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Published on May 17, 2016
Just over 80% of marketing is reaching the wrong customers according to an Accenture global survey
Published in: Marketing
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1. Waste or Win? The Case for Just-in-Time Marketing
2. CMOs estimate that fewer than 20% of the people they reach are potential customers for the product or service being offered, according to an Accenture global survey of CMOs across industries. On a cost-per-consumer-reached basis, this represents an estimated hundreds of billions of dollars being misspent annually. It’s no coincidence that the companies most focused on reining in this waste are, consequently, also boosting the quality of their marketing—and enjoying stronger growth as a result. Waste. It’s a big problem for marketers… Wrong customers Right customers 80% 20%
3. Broad awareness campaigns are losing their luster, and contributing to waste. Fail to convert sales Target the wrong customers Become irrelevant fast
4. Done wrong, the pivot to personalized marketing experiences creates waste. Marketers attempt to leapfrog the necessary foundation building that is necessary to master personalized marketing at scale, and they are disappointed with the results. They cannot move beyond pilots and provide personalized experiences at scale without the right operating model and operational capabilities. Personalized Marketing @ ScaleScale Pilots Current Mature PERSONALIZED EXPERIENCES MARKETING OPERATIONS CAPABILITIES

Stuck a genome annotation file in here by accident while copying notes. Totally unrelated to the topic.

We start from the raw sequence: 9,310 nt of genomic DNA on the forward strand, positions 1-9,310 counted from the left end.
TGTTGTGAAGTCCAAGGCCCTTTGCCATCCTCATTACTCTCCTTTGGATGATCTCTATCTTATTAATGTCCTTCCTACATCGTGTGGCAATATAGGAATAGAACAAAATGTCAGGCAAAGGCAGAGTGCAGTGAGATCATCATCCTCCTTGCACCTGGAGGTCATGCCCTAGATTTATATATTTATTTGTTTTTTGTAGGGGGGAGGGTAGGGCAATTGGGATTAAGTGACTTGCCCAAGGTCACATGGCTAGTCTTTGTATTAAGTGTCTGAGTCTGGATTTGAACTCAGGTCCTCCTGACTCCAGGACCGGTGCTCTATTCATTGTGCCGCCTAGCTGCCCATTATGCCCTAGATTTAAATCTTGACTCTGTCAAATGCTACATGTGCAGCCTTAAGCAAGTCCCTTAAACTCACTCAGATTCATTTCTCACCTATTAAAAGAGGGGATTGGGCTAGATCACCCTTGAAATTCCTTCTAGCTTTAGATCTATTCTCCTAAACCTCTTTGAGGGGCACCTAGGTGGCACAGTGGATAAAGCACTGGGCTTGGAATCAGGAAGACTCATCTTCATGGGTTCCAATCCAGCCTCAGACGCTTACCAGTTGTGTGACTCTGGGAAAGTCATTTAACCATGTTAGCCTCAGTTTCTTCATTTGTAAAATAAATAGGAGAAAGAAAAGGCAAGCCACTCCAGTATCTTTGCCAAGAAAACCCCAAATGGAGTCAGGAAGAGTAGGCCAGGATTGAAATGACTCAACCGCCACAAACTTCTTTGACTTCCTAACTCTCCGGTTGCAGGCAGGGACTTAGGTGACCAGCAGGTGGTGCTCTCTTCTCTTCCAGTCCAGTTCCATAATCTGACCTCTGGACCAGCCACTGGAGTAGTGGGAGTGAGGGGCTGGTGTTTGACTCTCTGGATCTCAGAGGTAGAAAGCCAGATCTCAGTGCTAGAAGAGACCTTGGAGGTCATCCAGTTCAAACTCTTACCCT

5. -$11.6 billion Digital tools and technologies can be both a cause of and a cure for marketing waste. * Joshua Bellin and Paul F. Nunes, “Lean, Targeted, Digital: How to Gear Up for Just-in-Time Marketing,” 2015 Accenture.com/justintimemarketing More opportunities = More chances for missteps Some marketing organizations are wasting billions marketing to Internet bots posing as real consumers. One study puts the 2014 loss figure at $11.6 billion.*
6. Digital tools and technologies can be both a cause of and a cure for marketing waste. More channels = More silos within marketing organizations Digital marketing evolved as an isolated specialty area. Separation of talent, tools and work streams across digital and traditional marketing activities created unnecessary waste.
7. CMOS recognize the consequences of all this marketing waste. Less than half of CMOs are “very satisfied” with the value for money they receive from marketing efforts.
8. CMOS recognize the consequences of all this marketing waste. Don’t consider what is being advertised Do consider what is being advertised 80% 20% Fewer than 20% of the individuals will consider the product or services for what’s being advertised.